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The fourth narrative is that you can only really understand what's happening by removing all money and accounting from the discussion.
I don't think that's right. If you want to make sensible policy you have to understand your policy tools. Money and accounting are powerful policy tools, so you need to understand how the institutions in your economy react to them.
What does it mean that a business plan sucks?
That it is illegal, in violation of good business practise or not remunerative.
How does the bank know?
In a properly run economy, banks would have specialists on staff or retainer to evaluate business plans.
Is the bank correct?
Not always. If I were overly concerned with inflation, I might view that as a problem. But I'm not, so I don't.
To what extent do the banks themselves create the social conditions in which certain business plans can be guesstimated to suck, while others appear not to?
To a very large extent. Banking is fundamentally a political planning function. That's why parliaments periodically have to reassert democratic authority over banks that grow too big for their britches.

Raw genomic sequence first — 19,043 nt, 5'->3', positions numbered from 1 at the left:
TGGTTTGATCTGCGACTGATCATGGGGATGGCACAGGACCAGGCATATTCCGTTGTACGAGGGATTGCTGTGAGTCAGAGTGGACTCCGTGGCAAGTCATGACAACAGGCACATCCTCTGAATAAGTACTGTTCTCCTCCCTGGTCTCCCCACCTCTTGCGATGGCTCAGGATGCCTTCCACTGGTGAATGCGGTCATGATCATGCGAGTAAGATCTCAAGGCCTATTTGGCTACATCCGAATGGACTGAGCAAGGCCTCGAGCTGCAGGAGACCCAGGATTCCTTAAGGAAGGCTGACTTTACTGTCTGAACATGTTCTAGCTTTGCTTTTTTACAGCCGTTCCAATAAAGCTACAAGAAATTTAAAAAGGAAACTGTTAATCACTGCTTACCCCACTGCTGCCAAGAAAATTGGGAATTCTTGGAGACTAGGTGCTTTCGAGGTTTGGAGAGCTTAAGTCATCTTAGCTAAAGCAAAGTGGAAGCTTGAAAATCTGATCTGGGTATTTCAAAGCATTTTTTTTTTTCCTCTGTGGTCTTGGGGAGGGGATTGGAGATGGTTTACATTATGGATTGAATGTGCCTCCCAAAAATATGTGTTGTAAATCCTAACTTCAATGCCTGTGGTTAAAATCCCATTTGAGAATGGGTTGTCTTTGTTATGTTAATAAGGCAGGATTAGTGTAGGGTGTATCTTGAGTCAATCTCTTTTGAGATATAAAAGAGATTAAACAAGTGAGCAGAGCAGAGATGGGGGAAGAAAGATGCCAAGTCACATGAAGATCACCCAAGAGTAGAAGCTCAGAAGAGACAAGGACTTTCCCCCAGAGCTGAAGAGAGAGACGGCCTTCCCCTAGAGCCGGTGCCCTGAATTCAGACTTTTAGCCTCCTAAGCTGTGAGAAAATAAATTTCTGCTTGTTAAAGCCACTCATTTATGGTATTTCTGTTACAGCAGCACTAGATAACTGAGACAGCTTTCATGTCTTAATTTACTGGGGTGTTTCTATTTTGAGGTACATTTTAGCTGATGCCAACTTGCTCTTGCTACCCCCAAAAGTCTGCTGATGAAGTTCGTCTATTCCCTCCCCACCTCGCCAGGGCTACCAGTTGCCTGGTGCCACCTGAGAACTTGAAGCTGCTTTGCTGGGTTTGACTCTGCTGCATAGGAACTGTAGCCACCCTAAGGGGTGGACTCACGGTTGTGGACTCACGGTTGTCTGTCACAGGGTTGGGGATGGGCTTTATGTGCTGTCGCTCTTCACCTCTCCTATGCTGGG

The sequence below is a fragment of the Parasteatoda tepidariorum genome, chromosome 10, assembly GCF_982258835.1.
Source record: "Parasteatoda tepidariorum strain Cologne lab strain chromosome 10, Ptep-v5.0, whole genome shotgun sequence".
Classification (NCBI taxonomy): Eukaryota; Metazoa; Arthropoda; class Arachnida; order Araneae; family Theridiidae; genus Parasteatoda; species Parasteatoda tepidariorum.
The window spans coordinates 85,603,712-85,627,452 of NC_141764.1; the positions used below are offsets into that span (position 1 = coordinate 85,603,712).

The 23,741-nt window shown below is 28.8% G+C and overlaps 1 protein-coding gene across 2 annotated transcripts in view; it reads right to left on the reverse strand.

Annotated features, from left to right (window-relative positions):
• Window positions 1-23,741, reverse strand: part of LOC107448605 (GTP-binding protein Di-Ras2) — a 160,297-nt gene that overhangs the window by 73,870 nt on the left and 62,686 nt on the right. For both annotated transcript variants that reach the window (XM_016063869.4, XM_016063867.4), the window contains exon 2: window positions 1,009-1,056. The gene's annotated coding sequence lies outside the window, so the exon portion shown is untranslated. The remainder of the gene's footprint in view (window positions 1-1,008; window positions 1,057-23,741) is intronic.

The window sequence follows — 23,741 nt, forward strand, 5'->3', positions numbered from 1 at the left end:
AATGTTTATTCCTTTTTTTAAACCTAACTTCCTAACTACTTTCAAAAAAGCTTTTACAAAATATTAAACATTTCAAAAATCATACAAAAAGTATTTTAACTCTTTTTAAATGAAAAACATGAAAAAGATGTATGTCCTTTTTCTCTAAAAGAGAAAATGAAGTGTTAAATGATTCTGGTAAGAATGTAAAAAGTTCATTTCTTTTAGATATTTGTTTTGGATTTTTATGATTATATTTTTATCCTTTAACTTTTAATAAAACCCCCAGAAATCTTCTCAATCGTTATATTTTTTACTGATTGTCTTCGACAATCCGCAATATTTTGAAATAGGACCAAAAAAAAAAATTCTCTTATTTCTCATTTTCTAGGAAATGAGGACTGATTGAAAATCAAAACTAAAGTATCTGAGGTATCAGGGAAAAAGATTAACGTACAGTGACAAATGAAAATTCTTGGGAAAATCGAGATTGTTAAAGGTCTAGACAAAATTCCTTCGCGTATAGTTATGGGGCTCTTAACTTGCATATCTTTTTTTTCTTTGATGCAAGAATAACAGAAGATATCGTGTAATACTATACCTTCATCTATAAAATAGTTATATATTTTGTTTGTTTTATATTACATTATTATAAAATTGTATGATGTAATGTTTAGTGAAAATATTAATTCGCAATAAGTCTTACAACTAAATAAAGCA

What is the true cost of the percentage cut taken by the banks? Is that cut a good use of social and natural resources?
Banks are essentially vehicles for providing private firms with state power (money). In a properly run economy, the advantage of having banks is that they can go tits-up, which should result in their management getting relieved of the jobs that they apparently found too onerous to do properly. A central bank, of necessity, cannot go bust in its own currency (that's why CB balance sheets are where crap assets go to die).
So having the private banks as a go-between between the central bank and the private firms who borrow is a vehicle for purging incompetent government bureaucrats by pretending that they are private bureaucrats.
How could "business" - let's pretend we know what that means - be organised in ways that don't require these costs?
You could abandon technically sophisticated, capital-intensive industrial mass production.
But if you're not going to do that, you need economic actors who do political planning, because technically sophisticated, capital-intensive industrial mass production requires planning, and planning is always political. You can have the state do that. You can have the firms themselves do it. You can have the banks do it. Or you can have someone else do it. But I've yet to see any evidence that properly run and supervised banks are sufficiently more corrupt, wasteful an incompetent than properly run and supervised politicians elsewhere in society.
Honesty and competence in your politicians: Accept no substitute.
Friends come and go. Enemies accumulate.
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